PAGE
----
On appeal, Laban argues that the Commission's modification of the ALJ's decision was improper and must be reversed.

Established precedents guide our task on appeal. Appellate review of an administrative agency decision is limited. See In re Herrmann, 192 N.J. 19, 27 (2007). A strong presumption of reasonableness attaches to the Commission's decision. In re Carroll, 339 N.J. Super. 429, 437 (App. Div.), certif. denied, 170 N.J. 85 (2001). The burden is on Laban to demonstrate grounds for reversal. McGowan v. N.J. State Parole Bd., 347 N.J. Super. 544, 563 (App. Div. 2002); see also Bowden v. Bayside State Prison, 268 N.J. Super. 301, 304 (App. Div. 1993) (holding that "[t]he burden of showing the agency's action was arbitrary, unreasonable, or capricious rests upon the appellant"), certif. denied, 135 N.J. 469 (1994).

"Appellate courts ordinarily accord deference to final agency actions, reversing those actions if they are 'arbitrary, capricious or unreasonable or [if the action] is not supported by substantial credible evidence in the record as a whole.'"

N.J. Soc'y for the Prev. of Cruelty to Animals v. N.J. Dep't of Agric., 196 N.J. 366, 384-85 (2008) (quoting Henry v. Rahway State Prison, 81 N.J. 571, 579-80 (1980)) (alteration in original). Under the arbitrary, capricious, and unreasonable standard, our scope of review is guided by three major inquiries: (l) whether the agency's decision conforms with relevant law; (2) whether the decision is supported by substantial credible evidence in the record; and (3) whether in applying the law to the facts, the administrative agency clearly erred in reaching its conclusion. In re Stallworth, 208 N.J. 182, 194 (2011). When an agency decision satisfies such criteria, we accord substantial deference to the agency's fact-finding and legal conclusions, while acknowledging the agency's "'expertise and superior knowledge of a particular field.'" Circus Liquors, Inc. v. Governing Body of Middletown Twp., 199 N.J. 1, 10 (2009) (quoting Greenwood v. State Police Training Ctr., 127 N.J. 500, 513 (1992)). We will not substitute our own judgment for the agency's even though we might have reached a different conclusion. Stallworth, supra, 208 N.J. at 194; see also In re Taylor, 158 N.J. 644, 656 (1999) (discussing the narrow appellate standard of review for administrative matters).

Our deference to agency decisions "applies to the review of disciplinary sanctions as well." Herrmann, supra, 192 N.J. at 28. "In light of the deference owed to such determinations, when reviewing administrative sanctions, the test . . . is whether such punishment is so disproportionate to the offense, in light of all the circumstances, as to be shocking to one's sense of fairness." Id. at 28-29 (internal quotations and citations omitted). "The threshold of 'shocking' the court's sense of fairness is a difficult one, not met whenever the court would have reached a different result." Id. at 29.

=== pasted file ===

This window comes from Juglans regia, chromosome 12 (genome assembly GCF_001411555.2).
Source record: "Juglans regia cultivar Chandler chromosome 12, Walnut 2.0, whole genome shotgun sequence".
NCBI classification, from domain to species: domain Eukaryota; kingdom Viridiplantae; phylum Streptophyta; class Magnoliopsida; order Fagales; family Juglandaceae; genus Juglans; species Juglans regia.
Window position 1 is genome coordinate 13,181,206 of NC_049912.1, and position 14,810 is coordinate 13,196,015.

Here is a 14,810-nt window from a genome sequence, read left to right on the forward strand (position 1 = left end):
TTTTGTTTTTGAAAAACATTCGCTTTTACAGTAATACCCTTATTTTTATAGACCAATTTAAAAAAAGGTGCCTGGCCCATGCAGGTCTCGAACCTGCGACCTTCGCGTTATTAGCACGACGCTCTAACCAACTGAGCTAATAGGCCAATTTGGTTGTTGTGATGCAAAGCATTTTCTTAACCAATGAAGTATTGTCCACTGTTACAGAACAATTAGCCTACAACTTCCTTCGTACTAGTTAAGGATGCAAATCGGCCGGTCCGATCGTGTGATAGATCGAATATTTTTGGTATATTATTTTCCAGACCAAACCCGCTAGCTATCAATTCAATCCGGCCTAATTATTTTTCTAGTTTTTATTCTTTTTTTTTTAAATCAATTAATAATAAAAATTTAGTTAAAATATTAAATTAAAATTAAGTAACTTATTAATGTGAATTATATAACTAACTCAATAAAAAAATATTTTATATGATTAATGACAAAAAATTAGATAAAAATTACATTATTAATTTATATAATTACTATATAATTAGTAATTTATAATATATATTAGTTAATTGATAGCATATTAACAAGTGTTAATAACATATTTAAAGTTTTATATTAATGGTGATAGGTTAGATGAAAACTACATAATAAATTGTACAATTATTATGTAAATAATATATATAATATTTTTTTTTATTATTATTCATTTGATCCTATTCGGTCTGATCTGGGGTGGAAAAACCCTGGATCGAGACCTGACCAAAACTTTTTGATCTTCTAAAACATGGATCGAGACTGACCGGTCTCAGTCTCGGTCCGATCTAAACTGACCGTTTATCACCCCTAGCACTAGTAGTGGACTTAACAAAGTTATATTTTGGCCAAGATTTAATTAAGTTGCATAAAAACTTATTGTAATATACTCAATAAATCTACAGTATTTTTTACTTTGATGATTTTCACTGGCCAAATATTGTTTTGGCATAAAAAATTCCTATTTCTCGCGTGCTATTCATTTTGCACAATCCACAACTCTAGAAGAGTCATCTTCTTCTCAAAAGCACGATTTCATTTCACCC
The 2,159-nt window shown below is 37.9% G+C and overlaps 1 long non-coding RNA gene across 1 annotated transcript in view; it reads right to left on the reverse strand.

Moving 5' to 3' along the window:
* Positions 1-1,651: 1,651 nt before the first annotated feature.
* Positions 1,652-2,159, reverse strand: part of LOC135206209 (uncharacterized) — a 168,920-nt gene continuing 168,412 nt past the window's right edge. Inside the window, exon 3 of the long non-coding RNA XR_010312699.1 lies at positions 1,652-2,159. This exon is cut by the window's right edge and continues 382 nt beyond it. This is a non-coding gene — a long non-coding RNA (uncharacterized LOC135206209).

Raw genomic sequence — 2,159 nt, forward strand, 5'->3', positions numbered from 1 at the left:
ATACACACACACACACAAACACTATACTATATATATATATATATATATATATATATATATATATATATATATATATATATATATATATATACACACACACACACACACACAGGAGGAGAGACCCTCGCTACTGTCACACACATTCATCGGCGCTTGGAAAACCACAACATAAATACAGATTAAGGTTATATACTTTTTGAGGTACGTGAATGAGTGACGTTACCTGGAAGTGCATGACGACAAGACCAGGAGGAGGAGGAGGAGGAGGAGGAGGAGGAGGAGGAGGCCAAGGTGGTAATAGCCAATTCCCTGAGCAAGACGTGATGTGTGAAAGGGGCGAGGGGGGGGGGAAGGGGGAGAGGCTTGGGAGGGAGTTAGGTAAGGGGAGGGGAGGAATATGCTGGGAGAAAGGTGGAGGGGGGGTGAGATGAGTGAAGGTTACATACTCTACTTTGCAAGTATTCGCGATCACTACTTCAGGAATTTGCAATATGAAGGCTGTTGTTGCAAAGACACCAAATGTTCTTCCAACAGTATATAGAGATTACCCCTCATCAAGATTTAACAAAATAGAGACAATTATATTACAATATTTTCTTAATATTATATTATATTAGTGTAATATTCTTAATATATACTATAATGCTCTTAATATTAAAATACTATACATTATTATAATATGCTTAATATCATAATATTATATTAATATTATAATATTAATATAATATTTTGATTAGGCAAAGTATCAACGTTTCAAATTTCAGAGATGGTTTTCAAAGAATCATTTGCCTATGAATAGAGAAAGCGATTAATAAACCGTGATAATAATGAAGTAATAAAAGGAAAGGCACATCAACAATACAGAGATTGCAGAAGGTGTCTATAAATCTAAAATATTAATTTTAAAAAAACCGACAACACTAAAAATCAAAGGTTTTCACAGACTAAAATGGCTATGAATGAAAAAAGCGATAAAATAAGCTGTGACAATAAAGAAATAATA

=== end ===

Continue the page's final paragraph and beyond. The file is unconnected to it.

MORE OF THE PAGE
We note that an ALJ's factual findings and legal conclusions are not "binding upon [an] agency head, unless otherwise provided by statute." N.J.A.C. 1:1-18.1(c). Accordingly, an agency head reviews an ALJ's decision "de novo . . . based on the record" before the ALJ. See In re Parlow, 192 N.J. Super. 247, 248 (App. Div. 1983). However, "[a]n agency head reviewing an ALJ's credibility findings relating to a lay witness may not reject or modify these findings unless the agency head explains why the ALJ's findings are arbitrary or not supported by the record." S.D. v. Div. of Med. Assistance & Health Servs., 349 N.J. Super. 480, 485 (App. Div. 2002); see also N.J.S.A. 52:14B-10(c) (An agency head may only reject the ALJ's credibility findings after it determines "from a review of the record that the findings are arbitrary, capricious or unreasonable or are not supported by sufficient, competent, and credible evidence in the record." In doing so, "the agency head shall state with particularity the reasons for rejecting the findings and shall make new or modified findings supported by sufficient, competent, and credible evidence in the record.").

With those principles in mind, we turn to Laban's contentions. Laban argues that the ALJ misapplied the Supreme Court's holding in Karins v. City of Atlantic City, 152 N.J. 532 (1998), and in Henry, supra, to the facts of his case. We disagree.

In applying the standard of "conduct unbecoming," the Court noted: "[t]he phrase is an elastic one," that "has been defined as any conduct which adversely affects the morale or efficiency of the bureau . . . [or] which has a tendency to destroy public respect for municipal employees and confidence in the operation of municipal services." [Karins, supra, 152 N.J. at 554 (quoting In re Emmons, 63 N.J. Super. 136, 140 (App. Div. 1960)).]